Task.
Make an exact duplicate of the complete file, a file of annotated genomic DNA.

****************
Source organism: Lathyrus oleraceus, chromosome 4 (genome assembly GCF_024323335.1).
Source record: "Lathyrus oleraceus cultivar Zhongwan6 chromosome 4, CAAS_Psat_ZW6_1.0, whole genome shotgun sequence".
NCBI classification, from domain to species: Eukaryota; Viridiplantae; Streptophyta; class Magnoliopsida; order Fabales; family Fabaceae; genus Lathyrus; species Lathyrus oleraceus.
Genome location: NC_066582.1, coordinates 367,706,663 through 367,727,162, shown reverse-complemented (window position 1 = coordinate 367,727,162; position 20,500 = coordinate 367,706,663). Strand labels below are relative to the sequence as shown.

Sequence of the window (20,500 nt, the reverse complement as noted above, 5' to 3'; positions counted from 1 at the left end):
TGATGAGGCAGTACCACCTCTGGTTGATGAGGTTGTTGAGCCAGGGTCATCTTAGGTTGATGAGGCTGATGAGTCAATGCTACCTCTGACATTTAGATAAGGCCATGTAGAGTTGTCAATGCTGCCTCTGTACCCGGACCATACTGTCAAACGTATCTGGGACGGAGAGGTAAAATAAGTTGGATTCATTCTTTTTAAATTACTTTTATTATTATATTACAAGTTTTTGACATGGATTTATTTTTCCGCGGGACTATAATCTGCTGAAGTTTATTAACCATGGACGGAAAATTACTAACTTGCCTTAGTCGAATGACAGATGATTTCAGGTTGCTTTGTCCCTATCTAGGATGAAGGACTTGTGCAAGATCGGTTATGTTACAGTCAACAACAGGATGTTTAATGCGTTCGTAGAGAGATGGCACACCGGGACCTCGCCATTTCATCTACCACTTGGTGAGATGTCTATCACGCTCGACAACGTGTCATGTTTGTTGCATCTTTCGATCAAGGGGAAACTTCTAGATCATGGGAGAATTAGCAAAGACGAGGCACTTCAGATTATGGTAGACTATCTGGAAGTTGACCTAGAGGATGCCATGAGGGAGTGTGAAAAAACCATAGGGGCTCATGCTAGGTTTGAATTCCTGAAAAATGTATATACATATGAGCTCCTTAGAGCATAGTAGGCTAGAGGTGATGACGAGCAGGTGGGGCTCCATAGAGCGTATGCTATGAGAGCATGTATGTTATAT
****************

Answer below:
Source organism: Lathyrus oleraceus, chromosome 4 (genome assembly GCF_024323335.1).
Source record: "Lathyrus oleraceus cultivar Zhongwan6 chromosome 4, CAAS_Psat_ZW6_1.0, whole genome shotgun sequence".
NCBI classification, from domain to species: Eukaryota; Viridiplantae; Streptophyta; class Magnoliopsida; order Fabales; family Fabaceae; genus Lathyrus; species Lathyrus oleraceus.
Genome location: NC_066582.1, coordinates 367,706,663 through 367,727,162, shown reverse-complemented (window position 1 = coordinate 367,727,162; position 20,500 = coordinate 367,706,663). Strand labels below are relative to the sequence as shown.

Sequence of the window (20,500 nt, the reverse complement as noted above, 5' to 3'; positions counted from 1 at the left end):
TGATGAGGCAGTACCACCTCTGGTTGATGAGGTTGTTGAGCCAGGGTCATCTTAGGTTGATGAGGCTGATGAGTCAATGCTACCTCTGACATTTAGATAAGGCCATGTAGAGTTGTCAATGCTGCCTCTGTACCCGGACCATACTGTCAAACGTATCTGGGACGGAGAGGTAAAATAAGTTGGATTCATTCTTTTTAAATTACTTTTATTATTATATTACAAGTTTTTGACATGGATTTATTTTTCCGCGGGACTATAATCTGCTGAAGTTTATTAACCATGGACGGAAAATTACTAACTTGCCTTAGTCGAATGACAGATGATTTCAGGTTGCTTTGTCCCTATCTAGGATGAAGGACTTGTGCAAGATCGGTTATGTTACAGTCAACAACAGGATGTTTAATGCGTTCGTAGAGAGATGGCACACCGGGACCTCGCCATTTCATCTACCACTTGGTGAGATGTCTATCACGCTCGACAACGTGTCATGTTTGTTGCATCTTTCGATCAAGGGGAAACTTCTAGATCATGGGAGAATTAGCAAAGACGAGGCACTTCAGATTATGGTAGACTATCTGGAAGTTGACCTAGAGGATGCCATGAGGGAGTGTGAAAAAACCATAGGGGCTCATGCTAGGTTTGAATTCCTGAAAAATGTATATACATATGAGCTCCTTAGAGCATAGTAGGCTAGAGGTGATGACGAGCAGGTGGGGCTCCATAGAGCGTATGCTATGAGAGCATGTATGTTATAT